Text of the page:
Brave Emily: 1944

Front Cover
Pleasant, 2006 - Juvenile Fiction - 85 pages
22 Reviews
Spring 1944: Emily Bennett, a young English girl, has come to stay with Molly McIntire's family to escape the bombing of London. Emily's parents sent her off with the reminder to be "a brave soldier for England," but Emily doesn't see how she can do that. Molly tries hard to make sweet, shy Emily feel at home, and Emily is grateful for Molly's friendship. Emily is delighted that she can help Molly with math and is pleased and proud when she impresses Molly. But it is not until Emily makes a big mistake and has to ask Molly for help that Emily shows how truly brave she is--and both girls learn what friendship really means.

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Review: Brave Emily (American Girls: Molly #7)

User Review  - Shelli - Goodreads

Written in the same style as the other Meet Molly, An American Girl books, only this time the point of view is from Emily, the young English girl who is staying with Molly's family due to the unsafe ... Read full review

Review: Brave Emily (American Girls: Molly #7)

User Review  - Adelyn Moore - Goodreads

It is a really good book on how to be brave. But I would recommend it for the younger age! Also, I loved how Emily would fix her errors when she needed to. Read full review

About the author (2006)

Valerie Tripp graduated with honors from the first coeducational class at Yale University in 1973. While an undergraduate, she helped found Calvin Hill Day Care Center. She worked there and wrote her senior thesis about the stories the three-, four-, and five-year old children told about themselves. Tripp received a Masters of Education from Harvard University in 1981. From 1974 to 1980, Tripp was a writer for the Addison-Wesley Reading Program, where she wrote songs, stories, games, poems, plays, and skills exercises for children in grades Pre-K to 6. Her boss was a woman named Pleasant Rowland and, from the beginning, the two of them just clicked. Rowland and Tripp eventually went their separate ways in the world, but remained close friends. Tripp became a freelance writer for The Hampton-Brown Company and ELHI Publishers Services creating educational materials for major publishers, including six Just One More poems for beginning readers. Then, in 1983, Rowland telephoned Tripp and together they decided to write a series of books about girls growing up all over the country during some of the most historical events of the past. Rowland envisioned the books as one of the cornerstones of a new company she had just founded in Middleton, Wisconsin called the Pleasant Co. Tripp's first assignment for Pleasant Co. was writing four of the six books about Samantha, a girl in turn-of-the-century America. Tripp then wrote about Felicity, who lived at the time of the American Revolution; Molly, whose life is set during World War II, and Josephina, a girl who lived in 16th-century New Mexico. Sold only by catalog, the Pleasant Co. books and dolls quickly generated major sales. Tripp helps develop the character for each girl in conjunction with Pleasant Co. officials, who then give her the green light to start writing the books. As Tripp writes, company employees begin transforming her character into a doll, doll clothes and other accessories. Each of the seven historical dolls has its own series of six books designed to give a glimpse into a certain period of history. The books have been national best-sellers since they were introduced in 1986. Overall, the "American Girls" series has sold more than 50 million copies. Tripp has also written the Hopscotch Hill School series in addition to the American Girls Series. She was honored as a March of Dimes Mother of the Year for her volunteer work in the local elementary schools and public libraries of Montgomery County, Maryland.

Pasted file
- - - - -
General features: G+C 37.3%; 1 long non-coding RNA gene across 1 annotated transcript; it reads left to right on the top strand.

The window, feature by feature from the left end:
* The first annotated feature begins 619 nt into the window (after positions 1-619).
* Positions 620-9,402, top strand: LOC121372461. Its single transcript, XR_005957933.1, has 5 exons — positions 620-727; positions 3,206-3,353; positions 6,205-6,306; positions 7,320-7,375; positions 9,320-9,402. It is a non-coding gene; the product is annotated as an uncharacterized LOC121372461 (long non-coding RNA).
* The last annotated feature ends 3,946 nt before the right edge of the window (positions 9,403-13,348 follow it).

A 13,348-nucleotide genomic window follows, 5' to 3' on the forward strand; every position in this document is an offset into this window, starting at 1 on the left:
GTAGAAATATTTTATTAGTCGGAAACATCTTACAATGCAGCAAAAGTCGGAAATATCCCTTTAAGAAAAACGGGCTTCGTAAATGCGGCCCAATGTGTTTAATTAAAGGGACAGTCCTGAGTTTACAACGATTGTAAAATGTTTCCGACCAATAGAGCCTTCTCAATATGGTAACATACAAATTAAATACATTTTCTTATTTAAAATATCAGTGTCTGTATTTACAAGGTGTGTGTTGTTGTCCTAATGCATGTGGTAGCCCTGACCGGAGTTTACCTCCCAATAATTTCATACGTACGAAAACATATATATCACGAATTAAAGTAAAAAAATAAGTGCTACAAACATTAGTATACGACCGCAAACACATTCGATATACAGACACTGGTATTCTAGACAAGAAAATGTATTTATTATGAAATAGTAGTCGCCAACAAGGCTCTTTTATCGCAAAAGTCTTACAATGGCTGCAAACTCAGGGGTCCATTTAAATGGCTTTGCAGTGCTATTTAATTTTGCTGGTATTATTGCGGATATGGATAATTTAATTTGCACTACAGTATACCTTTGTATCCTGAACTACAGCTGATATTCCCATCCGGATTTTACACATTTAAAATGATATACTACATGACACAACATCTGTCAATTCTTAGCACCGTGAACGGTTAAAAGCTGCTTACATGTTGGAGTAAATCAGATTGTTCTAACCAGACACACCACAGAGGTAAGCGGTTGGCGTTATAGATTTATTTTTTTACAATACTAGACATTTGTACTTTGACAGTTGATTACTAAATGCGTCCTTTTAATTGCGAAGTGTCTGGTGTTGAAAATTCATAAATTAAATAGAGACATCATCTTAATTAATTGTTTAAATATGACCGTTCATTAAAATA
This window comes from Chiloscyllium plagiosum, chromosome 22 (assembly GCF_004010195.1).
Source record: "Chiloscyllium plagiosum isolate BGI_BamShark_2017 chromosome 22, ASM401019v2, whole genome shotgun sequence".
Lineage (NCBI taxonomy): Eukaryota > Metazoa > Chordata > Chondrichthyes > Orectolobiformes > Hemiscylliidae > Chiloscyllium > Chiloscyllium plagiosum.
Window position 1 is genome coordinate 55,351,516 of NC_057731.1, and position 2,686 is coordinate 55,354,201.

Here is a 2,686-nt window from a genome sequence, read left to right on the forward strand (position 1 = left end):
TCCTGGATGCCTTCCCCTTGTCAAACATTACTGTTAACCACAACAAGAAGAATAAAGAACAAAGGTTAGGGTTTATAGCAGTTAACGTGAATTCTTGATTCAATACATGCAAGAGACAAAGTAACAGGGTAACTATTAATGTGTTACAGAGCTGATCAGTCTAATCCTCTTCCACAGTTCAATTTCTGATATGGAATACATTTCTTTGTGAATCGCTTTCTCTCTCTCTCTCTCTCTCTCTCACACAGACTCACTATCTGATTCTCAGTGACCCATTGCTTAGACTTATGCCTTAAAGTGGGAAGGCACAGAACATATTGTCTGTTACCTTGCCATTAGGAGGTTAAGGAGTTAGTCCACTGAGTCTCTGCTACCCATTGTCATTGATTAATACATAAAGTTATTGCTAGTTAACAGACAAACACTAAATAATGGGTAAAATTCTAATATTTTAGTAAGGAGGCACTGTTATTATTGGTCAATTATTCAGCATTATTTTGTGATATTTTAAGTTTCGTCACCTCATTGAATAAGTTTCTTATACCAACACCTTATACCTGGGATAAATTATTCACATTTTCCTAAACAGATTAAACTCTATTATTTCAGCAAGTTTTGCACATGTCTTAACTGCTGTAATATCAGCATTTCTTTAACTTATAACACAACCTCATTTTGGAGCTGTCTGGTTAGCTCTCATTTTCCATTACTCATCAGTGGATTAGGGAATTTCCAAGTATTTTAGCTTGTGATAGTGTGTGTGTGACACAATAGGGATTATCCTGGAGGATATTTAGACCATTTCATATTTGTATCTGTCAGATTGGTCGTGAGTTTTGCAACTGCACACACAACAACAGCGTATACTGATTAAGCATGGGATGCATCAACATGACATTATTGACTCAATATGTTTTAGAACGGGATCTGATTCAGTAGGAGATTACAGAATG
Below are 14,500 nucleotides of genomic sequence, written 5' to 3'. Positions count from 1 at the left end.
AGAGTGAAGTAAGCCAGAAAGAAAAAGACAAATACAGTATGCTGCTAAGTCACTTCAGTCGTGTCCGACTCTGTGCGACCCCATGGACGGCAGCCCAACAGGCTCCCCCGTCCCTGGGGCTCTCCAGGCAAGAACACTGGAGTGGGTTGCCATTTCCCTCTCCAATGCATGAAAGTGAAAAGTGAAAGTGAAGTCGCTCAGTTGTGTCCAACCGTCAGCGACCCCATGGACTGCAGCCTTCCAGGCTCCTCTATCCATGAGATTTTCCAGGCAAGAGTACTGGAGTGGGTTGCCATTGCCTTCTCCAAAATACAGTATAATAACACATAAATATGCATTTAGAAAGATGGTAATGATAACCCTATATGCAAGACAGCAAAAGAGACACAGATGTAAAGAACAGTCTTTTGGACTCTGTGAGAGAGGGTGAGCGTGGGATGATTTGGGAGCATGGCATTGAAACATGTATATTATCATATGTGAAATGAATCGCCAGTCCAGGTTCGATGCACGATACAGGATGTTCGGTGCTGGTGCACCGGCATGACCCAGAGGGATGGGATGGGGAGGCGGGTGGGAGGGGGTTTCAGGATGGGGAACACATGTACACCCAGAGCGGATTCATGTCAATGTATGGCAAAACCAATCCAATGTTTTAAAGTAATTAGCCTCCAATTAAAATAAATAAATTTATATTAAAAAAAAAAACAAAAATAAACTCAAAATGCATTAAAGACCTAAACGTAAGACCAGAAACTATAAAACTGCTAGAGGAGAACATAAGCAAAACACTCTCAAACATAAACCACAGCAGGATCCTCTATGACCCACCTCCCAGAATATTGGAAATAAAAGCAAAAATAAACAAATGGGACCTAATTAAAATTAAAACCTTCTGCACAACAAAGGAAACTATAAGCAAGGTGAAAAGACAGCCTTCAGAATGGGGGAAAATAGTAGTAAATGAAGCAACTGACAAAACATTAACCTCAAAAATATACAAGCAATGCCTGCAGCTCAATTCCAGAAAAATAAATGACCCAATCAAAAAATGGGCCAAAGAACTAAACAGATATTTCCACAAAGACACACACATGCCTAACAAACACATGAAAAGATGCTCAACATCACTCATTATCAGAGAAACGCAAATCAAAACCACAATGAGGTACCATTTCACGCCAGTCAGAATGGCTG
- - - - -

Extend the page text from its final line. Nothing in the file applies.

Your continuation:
Nick Backes illustrated Molly' series and short stories. Mr. Backes has two cats, Jack Benny and Lily, who keep him company by lying on his drawing table while he works at home in Oklahoma City.

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